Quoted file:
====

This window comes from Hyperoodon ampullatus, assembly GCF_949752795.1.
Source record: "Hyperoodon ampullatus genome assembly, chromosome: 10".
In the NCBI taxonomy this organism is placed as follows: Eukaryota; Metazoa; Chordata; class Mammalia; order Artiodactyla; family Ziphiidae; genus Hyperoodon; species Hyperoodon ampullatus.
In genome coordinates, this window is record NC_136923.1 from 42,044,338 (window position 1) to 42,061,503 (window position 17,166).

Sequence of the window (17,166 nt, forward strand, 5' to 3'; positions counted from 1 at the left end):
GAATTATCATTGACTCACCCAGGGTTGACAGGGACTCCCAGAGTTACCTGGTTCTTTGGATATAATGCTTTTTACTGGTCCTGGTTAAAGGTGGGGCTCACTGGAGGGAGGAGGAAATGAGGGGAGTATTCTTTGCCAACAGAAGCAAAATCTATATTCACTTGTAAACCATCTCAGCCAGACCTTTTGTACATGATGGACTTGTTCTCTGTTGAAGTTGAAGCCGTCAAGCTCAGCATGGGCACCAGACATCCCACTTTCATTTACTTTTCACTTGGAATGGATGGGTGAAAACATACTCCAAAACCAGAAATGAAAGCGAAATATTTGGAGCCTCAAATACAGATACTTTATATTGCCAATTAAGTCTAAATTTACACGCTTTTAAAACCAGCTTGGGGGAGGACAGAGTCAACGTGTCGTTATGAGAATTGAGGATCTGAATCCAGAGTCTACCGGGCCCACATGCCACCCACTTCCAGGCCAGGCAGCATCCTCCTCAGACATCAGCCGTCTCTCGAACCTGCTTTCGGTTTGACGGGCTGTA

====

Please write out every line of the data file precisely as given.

This window comes from Hyperoodon ampullatus, assembly GCF_949752795.1.
Source record: "Hyperoodon ampullatus genome assembly, chromosome: 10".
In the NCBI taxonomy this organism is placed as follows: Eukaryota; Metazoa; Chordata; class Mammalia; order Artiodactyla; family Ziphiidae; genus Hyperoodon; species Hyperoodon ampullatus.
In genome coordinates, this window is record NC_136923.1 from 42,044,338 (window position 1) to 42,061,503 (window position 17,166).

Sequence of the window (17,166 nt, forward strand, 5' to 3'; positions counted from 1 at the left end):
GAATTATCATTGACTCACCCAGGGTTGACAGGGACTCCCAGAGTTACCTGGTTCTTTGGATATAATGCTTTTTACTGGTCCTGGTTAAAGGTGGGGCTCACTGGAGGGAGGAGGAAATGAGGGGAGTATTCTTTGCCAACAGAAGCAAAATCTATATTCACTTGTAAACCATCTCAGCCAGACCTTTTGTACATGATGGACTTGTTCTCTGTTGAAGTTGAAGCCGTCAAGCTCAGCATGGGCACCAGACATCCCACTTTCATTTACTTTTCACTTGGAATGGATGGGTGAAAACATACTCCAAAACCAGAAATGAAAGCGAAATATTTGGAGCCTCAAATACAGATACTTTATATTGCCAATTAAGTCTAAATTTACACGCTTTTAAAACCAGCTTGGGGGAGGACAGAGTCAACGTGTCGTTATGAGAATTGAGGATCTGAATCCAGAGTCTACCGGGCCCACATGCCACCCACTTCCAGGCCAGGCAGCATCCTCCTCAGACATCAGCCGTCTCTCGAACCTGCTTTCGGTTTGACGGGCTGTA